THIRTEEN inches right? Or so?

THIRTEEN inches right? Or so?

The fact we don’t hear of many instances of tournament anglers being docked for bringing in “short” fish (those less than the prescribed minimum size for an event) is a departure from earlier days. It might even reflect a stronger ethical climate in the West.

And after agonizing a few times, myself, over fish that barely make it, or maybe don’t, I understand there is a crisis moment. When you need that fifth fish, even if it barely adds a pound or so to the total weight.  There’s that risk.

The bends match, but not the ends of these two boards.

The bends match, but not the ends of these two boards.

Anglers today are surely more conscious of the damage to their careers or reputation if this were to happen. If it appeared they were pushing the envelope, hoping to catch a busy weighmaster not recognizing one fish as an eighth of an inch (or more) short of the line.

More, a competitor knows he can ruin his chances in a given event if he were to lose both the weight of the short fish, plus another 2 pounds, as is a common penalty for such an infraction.

But measuring is a bit more subjective than you would think–at least for the angler. The late tournament director Harvey Naslund would often respond to an angler’s plea: “I measured the fish four times,” with “We’re only going to measure it once.”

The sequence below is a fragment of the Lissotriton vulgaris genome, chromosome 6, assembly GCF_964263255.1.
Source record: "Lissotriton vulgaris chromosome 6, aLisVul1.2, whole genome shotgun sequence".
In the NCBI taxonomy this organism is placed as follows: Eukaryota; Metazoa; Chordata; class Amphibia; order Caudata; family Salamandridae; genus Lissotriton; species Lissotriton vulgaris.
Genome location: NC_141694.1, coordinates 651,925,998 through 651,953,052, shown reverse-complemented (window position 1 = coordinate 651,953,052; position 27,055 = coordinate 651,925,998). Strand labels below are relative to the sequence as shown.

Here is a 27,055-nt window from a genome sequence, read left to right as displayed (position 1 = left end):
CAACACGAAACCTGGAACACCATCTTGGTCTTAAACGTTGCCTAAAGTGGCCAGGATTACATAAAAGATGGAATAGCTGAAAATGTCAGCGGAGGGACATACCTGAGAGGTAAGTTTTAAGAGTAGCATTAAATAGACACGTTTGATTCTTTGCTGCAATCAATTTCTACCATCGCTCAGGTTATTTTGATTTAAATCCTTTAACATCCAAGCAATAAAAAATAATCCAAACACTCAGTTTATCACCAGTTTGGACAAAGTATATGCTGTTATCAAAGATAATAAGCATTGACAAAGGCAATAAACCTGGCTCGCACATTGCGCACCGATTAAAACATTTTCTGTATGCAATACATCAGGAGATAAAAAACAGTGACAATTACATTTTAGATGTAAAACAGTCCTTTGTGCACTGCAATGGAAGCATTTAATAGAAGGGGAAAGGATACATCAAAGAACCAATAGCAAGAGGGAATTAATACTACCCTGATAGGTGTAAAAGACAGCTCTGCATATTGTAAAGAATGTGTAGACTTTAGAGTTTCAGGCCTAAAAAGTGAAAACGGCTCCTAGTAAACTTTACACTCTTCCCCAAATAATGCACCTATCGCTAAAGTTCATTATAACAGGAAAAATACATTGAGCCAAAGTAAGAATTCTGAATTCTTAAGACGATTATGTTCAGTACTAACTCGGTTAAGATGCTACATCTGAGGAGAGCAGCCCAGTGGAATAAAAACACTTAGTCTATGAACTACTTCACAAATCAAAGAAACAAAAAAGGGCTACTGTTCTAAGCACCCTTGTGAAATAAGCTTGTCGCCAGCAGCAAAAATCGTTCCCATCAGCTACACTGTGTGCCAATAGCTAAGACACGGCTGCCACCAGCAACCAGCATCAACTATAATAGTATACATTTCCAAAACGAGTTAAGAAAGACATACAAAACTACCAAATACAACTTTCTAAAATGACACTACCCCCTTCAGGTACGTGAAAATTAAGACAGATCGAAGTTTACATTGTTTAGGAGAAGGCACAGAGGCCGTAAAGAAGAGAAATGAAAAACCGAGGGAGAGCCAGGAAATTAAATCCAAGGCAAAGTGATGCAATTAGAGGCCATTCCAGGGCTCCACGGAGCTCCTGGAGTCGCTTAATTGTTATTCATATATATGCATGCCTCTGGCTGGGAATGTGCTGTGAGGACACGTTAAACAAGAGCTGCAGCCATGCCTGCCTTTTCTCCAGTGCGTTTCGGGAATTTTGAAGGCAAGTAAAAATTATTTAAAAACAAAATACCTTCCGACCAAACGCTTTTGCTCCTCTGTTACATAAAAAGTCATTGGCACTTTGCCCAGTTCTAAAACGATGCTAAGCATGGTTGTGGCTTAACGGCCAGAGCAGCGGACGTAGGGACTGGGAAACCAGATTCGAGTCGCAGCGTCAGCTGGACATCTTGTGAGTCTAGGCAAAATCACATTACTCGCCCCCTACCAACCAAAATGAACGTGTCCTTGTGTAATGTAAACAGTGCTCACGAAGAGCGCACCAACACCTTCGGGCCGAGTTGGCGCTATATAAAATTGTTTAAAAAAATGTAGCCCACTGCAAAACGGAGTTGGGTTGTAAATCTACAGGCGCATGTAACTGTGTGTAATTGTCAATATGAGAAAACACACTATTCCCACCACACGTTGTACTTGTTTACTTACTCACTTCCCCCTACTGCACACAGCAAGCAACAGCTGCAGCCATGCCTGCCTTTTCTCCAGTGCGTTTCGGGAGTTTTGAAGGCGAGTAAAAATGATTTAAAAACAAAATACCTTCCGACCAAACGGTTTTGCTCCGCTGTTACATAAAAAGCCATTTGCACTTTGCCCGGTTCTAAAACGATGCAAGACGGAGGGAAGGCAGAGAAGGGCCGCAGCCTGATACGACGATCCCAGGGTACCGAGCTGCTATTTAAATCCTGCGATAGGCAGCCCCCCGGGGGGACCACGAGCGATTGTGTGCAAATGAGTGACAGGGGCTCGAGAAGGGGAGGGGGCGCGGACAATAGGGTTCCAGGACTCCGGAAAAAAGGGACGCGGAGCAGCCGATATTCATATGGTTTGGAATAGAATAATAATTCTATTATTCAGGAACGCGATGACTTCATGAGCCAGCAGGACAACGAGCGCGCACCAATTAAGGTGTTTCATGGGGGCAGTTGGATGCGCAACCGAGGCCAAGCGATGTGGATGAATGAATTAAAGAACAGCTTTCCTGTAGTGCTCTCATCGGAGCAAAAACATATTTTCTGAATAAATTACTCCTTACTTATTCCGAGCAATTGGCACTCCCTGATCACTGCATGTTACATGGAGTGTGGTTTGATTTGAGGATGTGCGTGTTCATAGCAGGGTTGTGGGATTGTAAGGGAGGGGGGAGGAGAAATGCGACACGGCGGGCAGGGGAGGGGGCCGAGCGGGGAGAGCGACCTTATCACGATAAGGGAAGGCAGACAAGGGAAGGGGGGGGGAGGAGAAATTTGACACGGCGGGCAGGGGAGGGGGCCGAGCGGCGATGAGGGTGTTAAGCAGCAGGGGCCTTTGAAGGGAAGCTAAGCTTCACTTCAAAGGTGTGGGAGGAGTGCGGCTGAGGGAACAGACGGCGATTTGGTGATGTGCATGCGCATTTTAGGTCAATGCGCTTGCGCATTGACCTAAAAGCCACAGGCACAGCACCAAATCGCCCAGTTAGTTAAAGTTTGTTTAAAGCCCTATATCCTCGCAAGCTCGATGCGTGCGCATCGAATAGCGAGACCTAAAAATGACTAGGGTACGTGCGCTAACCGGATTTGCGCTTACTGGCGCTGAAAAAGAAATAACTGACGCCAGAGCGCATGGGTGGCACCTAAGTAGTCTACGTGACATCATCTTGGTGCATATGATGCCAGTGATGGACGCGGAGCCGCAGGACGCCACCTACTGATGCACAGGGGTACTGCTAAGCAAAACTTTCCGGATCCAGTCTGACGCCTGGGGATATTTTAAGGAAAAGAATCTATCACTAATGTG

In other words, better be sure.

THE STANDARD is just not standardized.

THE STANDARD is just not standardized.

On the other hand, I also sense that positive angler behavior has changed enough that there are no weighmaster vendettas at work. While these officials look at every bass, they tend to expect the competitor has done his or her due diligence with a measuring board.

Oh, and doing a little research, I noted that having one “touch the line” is subject to something else: mass production of measuring boards. They’re not all the same!

Recently, I tested (unofficially, of course) a Golden Rule with Bass Pro Shop board, stick ruler, Stanley tape ruler, plus Berkley stick on and even the pull out ruler of a popular culling system. Fact is, it was very hard to find two that matched up. In other words, the board you are counting on with those barely fish could ultimately encourage or discourage you from bringing one in. Even a legal fish.

THE CLOSEST match was BPS and yardstick.

THE CLOSEST match was BPS and yardstick.

I don’t have an answer. I fret about these close calls and have dumped three bass that later (by remeasuring the specific device) proved they would have kept. But I’ve gained some confidence that the organizations understand and if an angler can “make” the fish touch (mouth open or mouth closed per tournament rules) oficials are willing to give a thumbs up. So I’m more ready to trust my board.

Though I may still carry several to be safe.